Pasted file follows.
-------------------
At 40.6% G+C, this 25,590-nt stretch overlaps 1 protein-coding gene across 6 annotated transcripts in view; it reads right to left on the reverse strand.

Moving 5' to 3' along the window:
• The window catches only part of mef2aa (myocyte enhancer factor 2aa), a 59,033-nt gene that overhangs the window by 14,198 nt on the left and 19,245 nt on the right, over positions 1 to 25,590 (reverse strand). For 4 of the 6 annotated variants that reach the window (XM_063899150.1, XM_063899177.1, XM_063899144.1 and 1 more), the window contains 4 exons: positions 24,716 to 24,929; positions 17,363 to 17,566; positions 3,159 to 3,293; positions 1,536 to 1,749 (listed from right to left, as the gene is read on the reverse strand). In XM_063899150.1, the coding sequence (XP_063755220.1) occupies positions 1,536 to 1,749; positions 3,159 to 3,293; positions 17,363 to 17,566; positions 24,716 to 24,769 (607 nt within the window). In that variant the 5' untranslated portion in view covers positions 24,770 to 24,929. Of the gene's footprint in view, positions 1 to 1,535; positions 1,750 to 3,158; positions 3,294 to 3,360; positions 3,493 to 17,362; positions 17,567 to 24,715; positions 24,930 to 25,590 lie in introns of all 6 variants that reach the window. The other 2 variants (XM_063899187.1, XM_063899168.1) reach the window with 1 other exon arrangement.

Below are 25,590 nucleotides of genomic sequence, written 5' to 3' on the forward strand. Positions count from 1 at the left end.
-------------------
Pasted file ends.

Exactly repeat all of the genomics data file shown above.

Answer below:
At 40.6% G+C, this 25,590-nt stretch overlaps 1 protein-coding gene across 6 annotated transcripts in view; it reads right to left on the reverse strand.

Moving 5' to 3' along the window:
• The window catches only part of mef2aa (myocyte enhancer factor 2aa), a 59,033-nt gene that overhangs the window by 14,198 nt on the left and 19,245 nt on the right, over positions 1 to 25,590 (reverse strand). For 4 of the 6 annotated variants that reach the window (XM_063899150.1, XM_063899177.1, XM_063899144.1 and 1 more), the window contains 4 exons: positions 24,716 to 24,929; positions 17,363 to 17,566; positions 3,159 to 3,293; positions 1,536 to 1,749 (listed from right to left, as the gene is read on the reverse strand). In XM_063899150.1, the coding sequence (XP_063755220.1) occupies positions 1,536 to 1,749; positions 3,159 to 3,293; positions 17,363 to 17,566; positions 24,716 to 24,769 (607 nt within the window). In that variant the 5' untranslated portion in view covers positions 24,770 to 24,929. Of the gene's footprint in view, positions 1 to 1,535; positions 1,750 to 3,158; positions 3,294 to 3,360; positions 3,493 to 17,362; positions 17,567 to 24,715; positions 24,930 to 25,590 lie in introns of all 6 variants that reach the window. The other 2 variants (XM_063899187.1, XM_063899168.1) reach the window with 1 other exon arrangement.

Below are 25,590 nucleotides of genomic sequence, written 5' to 3' on the forward strand. Positions count from 1 at the left end.